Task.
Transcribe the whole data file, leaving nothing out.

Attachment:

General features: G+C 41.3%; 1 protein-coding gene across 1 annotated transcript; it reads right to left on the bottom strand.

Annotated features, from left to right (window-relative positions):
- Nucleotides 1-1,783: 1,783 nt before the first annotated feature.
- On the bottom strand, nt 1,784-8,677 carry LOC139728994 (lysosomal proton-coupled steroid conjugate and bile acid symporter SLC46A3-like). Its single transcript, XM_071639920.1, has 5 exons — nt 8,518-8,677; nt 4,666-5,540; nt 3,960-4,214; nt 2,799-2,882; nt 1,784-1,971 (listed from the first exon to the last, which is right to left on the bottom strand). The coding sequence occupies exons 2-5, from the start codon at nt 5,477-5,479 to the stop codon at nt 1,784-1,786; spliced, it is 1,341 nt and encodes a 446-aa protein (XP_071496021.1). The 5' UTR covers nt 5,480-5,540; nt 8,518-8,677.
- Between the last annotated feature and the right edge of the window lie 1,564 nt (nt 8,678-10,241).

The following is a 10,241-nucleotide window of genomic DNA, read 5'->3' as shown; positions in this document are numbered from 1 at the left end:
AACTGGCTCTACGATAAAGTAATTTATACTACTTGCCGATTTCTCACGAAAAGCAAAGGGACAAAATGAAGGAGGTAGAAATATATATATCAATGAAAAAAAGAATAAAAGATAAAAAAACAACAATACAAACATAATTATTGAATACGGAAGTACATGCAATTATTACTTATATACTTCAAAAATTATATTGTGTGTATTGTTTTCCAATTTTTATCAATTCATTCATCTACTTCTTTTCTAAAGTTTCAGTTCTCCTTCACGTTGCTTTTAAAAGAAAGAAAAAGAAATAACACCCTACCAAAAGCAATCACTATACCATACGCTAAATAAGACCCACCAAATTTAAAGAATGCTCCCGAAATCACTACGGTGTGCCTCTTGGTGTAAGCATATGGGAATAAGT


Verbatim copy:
General features: G+C 41.3%; 1 protein-coding gene across 1 annotated transcript; it reads right to left on the bottom strand.

Annotated features, from left to right (window-relative positions):
- Nucleotides 1-1,783: 1,783 nt before the first annotated feature.
- On the bottom strand, nt 1,784-8,677 carry LOC139728994 (lysosomal proton-coupled steroid conjugate and bile acid symporter SLC46A3-like). Its single transcript, XM_071639920.1, has 5 exons — nt 8,518-8,677; nt 4,666-5,540; nt 3,960-4,214; nt 2,799-2,882; nt 1,784-1,971 (listed from the first exon to the last, which is right to left on the bottom strand). The coding sequence occupies exons 2-5, from the start codon at nt 5,477-5,479 to the stop codon at nt 1,784-1,786; spliced, it is 1,341 nt and encodes a 446-aa protein (XP_071496021.1). The 5' UTR covers nt 5,480-5,540; nt 8,518-8,677.
- Between the last annotated feature and the right edge of the window lie 1,564 nt (nt 8,678-10,241).

The following is a 10,241-nucleotide window of genomic DNA, read 5'->3' as shown; positions in this document are numbered from 1 at the left end:
AACTGGCTCTACGATAAAGTAATTTATACTACTTGCCGATTTCTCACGAAAAGCAAAGGGACAAAATGAAGGAGGTAGAAATATATATATCAATGAAAAAAAGAATAAAAGATAAAAAAACAACAATACAAACATAATTATTGAATACGGAAGTACATGCAATTATTACTTATATACTTCAAAAATTATATTGTGTGTATTGTTTTCCAATTTTTATCAATTCATTCATCTACTTCTTTTCTAAAGTTTCAGTTCTCCTTCACGTTGCTTTTAAAAGAAAGAAAAAGAAATAACACCCTACCAAAAGCAATCACTATACCATACGCTAAATAAGACCCACCAAATTTAAAGAATGCTCCCGAAATCACTACGGTGTGCCTCTTGGTGTAAGCATATGGGAATAAGT